November 15 2012


Not me guv

According to the Western Telegraph, Old Grumpy has again been sent to sit on the naughty step by a selection of the county's head teachers.
Good job the modern self-esteem boosting agenda has seen the demise of the dunce's cap and that, following recent events, the option of locking me in a windowless, padded cell is off the menu.
The reason for the head teacher's displeasure is my motion of no confidence in the Cabinet member for education Cllr Huw George.
So 18 of them have banded together to write a letter to the newspaper. This follows the 23 individual letters the heads sent to all county councillors prior to the October meeting of full council (see October 17).
Unfortunately, for whatever reason, the WT has chosen not to publish the whole of this latest missive but one extract reads: "Cllr George has provided consistent and supportive leadership to schools and it would be damaging at this point to have yet more change in these uncertain times within our local authority."
I take this last bit to be reference to the report on the same page regarding the retirement of chief education officer Martin Lloyd who has decided to go "after reflecting on a challenging Pembrokeshire education service local authority inspection."
Mr Lloyd has only been in this post for two months after being promoted following the announcement that director of education Graham Longster is to "retire" at the end of this year because he is no longer "prepared to work under the direction of the Ministerial Board".
The "challenging" report referred to by Mr Lloyd is believed to be the conclusions of an unpublished Estyn inspection that has found the pace of improvement following the damning Estyn report of August 2011 has not been nearly fast enough.
In the first batch of letters, one head said: "His [Huw George's] role with moving the agenda forward following the disappointing LA report last year has been obvious - with improving standards and the wellbeing of children and young people being of highest importance - this is so evident when he is amongst young people. The relationship he has between him and schools is of the highest calibre - and I know that this will continue."
If the reports of the conclusions reached by this latest "challenging" Estyn inspection are true, then, clearly, his "consistent and supportive leadership" has not moved the "agenda forward" as claimed.
As cabinet member for education, Cllr George cannot escape responsibility for this state of affairs.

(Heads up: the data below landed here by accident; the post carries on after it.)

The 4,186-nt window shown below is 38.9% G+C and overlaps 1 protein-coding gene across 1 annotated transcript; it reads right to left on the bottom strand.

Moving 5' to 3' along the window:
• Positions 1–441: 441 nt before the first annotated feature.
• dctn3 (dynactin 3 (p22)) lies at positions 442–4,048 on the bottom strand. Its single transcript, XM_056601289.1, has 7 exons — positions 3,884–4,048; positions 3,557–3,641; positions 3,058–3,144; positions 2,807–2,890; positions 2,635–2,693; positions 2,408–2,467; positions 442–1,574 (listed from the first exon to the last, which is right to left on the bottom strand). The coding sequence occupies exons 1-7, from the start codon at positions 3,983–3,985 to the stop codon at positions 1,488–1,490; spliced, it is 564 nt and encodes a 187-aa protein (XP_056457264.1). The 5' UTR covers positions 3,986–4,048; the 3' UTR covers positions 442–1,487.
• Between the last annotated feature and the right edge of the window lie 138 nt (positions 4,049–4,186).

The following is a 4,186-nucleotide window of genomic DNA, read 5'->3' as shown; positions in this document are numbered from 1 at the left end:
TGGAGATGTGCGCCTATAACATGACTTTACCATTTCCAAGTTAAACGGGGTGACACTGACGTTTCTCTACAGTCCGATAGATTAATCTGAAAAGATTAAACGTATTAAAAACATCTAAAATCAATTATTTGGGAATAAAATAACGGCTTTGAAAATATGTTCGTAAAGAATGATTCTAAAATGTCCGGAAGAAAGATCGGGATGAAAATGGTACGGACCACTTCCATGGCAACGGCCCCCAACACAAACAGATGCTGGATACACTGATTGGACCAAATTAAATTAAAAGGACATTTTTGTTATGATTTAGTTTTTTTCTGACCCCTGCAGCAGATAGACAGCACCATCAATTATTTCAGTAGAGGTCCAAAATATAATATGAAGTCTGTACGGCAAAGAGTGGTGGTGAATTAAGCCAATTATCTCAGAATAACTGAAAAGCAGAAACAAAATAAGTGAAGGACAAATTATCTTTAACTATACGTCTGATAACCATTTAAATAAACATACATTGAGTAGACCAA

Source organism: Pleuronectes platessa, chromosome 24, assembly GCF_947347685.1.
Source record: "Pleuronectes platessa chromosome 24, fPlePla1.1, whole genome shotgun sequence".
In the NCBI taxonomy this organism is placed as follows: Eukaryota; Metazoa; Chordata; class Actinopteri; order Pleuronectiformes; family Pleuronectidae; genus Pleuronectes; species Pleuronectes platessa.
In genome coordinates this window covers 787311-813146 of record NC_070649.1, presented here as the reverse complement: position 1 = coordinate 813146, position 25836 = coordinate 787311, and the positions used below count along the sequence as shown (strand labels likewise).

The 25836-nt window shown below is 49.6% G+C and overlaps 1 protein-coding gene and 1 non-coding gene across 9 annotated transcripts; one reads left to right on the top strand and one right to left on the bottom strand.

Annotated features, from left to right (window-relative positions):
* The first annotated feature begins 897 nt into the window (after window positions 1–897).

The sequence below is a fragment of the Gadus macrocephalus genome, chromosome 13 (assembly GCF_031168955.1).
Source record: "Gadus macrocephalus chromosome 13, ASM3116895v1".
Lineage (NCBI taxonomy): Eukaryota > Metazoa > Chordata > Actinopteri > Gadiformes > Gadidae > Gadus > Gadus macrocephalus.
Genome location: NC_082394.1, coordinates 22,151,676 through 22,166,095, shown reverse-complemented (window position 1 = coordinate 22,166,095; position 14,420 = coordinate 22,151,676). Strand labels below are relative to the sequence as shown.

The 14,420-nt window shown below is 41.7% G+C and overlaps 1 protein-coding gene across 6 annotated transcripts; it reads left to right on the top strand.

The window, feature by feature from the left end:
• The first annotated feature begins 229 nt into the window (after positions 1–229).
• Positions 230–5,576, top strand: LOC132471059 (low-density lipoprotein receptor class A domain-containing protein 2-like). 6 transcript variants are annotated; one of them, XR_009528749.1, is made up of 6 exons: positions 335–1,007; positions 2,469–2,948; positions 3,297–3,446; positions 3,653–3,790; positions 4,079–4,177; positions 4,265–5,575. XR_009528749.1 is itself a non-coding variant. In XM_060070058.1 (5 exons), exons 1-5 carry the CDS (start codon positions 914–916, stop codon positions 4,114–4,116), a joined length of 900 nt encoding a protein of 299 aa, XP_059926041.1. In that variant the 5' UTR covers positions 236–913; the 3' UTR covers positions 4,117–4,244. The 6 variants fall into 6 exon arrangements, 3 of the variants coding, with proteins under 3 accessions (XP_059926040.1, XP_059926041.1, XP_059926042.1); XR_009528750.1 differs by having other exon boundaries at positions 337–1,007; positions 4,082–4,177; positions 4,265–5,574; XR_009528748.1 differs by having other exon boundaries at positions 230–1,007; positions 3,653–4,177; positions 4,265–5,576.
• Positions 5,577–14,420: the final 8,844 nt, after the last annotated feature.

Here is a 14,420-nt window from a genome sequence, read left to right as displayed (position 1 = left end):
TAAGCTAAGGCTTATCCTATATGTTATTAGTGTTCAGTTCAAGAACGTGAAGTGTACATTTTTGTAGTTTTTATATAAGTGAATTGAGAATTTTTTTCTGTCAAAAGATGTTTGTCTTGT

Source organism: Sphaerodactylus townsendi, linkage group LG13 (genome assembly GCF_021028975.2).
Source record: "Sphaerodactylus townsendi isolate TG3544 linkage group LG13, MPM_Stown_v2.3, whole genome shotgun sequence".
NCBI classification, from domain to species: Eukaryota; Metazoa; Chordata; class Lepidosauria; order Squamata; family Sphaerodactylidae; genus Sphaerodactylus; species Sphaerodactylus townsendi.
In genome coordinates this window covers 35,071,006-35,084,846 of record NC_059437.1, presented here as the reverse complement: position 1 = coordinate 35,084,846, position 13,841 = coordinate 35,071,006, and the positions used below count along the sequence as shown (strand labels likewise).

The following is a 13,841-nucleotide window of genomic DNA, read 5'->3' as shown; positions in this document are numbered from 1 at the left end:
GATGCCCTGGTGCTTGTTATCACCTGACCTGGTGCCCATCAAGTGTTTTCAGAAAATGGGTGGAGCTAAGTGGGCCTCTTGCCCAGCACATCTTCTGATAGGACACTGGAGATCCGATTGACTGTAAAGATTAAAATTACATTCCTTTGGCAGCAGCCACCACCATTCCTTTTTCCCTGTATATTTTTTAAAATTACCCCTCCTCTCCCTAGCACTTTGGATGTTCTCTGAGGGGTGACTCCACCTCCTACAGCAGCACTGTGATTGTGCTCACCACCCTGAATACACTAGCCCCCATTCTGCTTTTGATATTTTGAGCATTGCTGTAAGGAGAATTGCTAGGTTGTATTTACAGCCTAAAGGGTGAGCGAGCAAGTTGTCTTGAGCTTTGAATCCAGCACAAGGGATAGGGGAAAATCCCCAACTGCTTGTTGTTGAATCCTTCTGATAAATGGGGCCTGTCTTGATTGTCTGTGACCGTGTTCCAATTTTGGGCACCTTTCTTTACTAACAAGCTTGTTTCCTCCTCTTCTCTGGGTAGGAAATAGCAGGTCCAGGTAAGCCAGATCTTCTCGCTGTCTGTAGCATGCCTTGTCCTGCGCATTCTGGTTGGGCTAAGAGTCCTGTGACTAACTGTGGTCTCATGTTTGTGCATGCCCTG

This closing of the establishment ranks is a classic example of the sort of groupthink that seems to afflict all institutions these days.
It is usually accompanied by what is called confirmation bias - the cherry-picking of evidence that supports a particular point of view.
The following extract from one of the head teacher's earlier letters gives a flavour: "Huw George visits xxxxx School on a regular basis to lead assemblies, host special events and make presentations. He is a wonderful friend to our school community. Our school would not be the same without him!
"Huw always makes a massive effort to do all he can for our school and never turns down an opportunity to visit. We feel he puts the need of the children before anything and the children think the world of him. He is funny, charismatic and completely engaging to both children and adults alike."
All this may be good PR, but, as I've said previously, Cllr George's role as Cabinet member is not to be part-time chaplain cum children's entertainer.
What is required it is not charisma, but competence!
And there is also an element of these head teachers talking up their own book because they are the front line troops and school improvement ultimately rests with them. They should try to remember that self-criticism is a surer path to improvement than self-congratulation.
Finally, while these head teachers might disagree with my assessment of Cllr George's performance, they venture on to dodgy ground when they write to all county councillors expressing "Great shame and disgust" (Narberth) "Complete and utter shock and dismay" (Tavernspite) "Horrified" (Saundersfoot) "Shocked and very disappointed" (Ysgol y Preseli) Disappointment and bemusement" (Adult learning centre Preseli) that I have exercised my democratic right to put down a motion of no confidence in a cabinet member.
The chain of accountability, as I understand it, is electorate - elected member - cabinet member - head teachers, and not the other way round, as some of these letters would seem to suggest.


Anne's demise

Easily the biggest casualty of May's elections was Cllr Anne Hughes who had only recently been elevated to the Cabinet post for child safeguarding.
Students of local politics ascribe Anne's electoral demise to her inability to find new forms of words to explain to the electorate how she could be "A truly independent" councillor who was not required "to tow (sic) the party line" while at the same time being bound by the doctrine of collective Cabinet responsibility.
I recently received a rather shirty email from ex-councillor Hughes regarding something that had appeared in the monthly magazine Pembrokeshire's Best.
P B had republished something I had written and, in the process, had made a small formatting error which changed its meaning to suggest that ex Cllr Hughes had been in receipt of an allowance as a member of the National Park.
I will not bore you with the details except to say that, as she was perfectly entitled to do, ex-councillor Hughes sent PB an email complaining about the error.
She also copied me in to this communication which ended: " If Old Grumpy is to put facts to paper - please get it right or stick to the allotment!!
This sounded a lot like the jibe opponents used to make about former US President Gerald Ford that he couldn't simultaneously walk and chew gum.
This rather stung because I find pottering about in the garden an aid to clarity of thought.
Indeed, some of my more valuable insights into the workings of the IPG have come to me when pulling up some particularly obnoxious weed, or hoeing the cabbages and turnips.
Anyway, I emailed Mrs Hughes to point out that my scribblings on the matter were perfectly unambiguous (Buying power) and she should take the matter up with the publishers of PB who were responsible for the the error.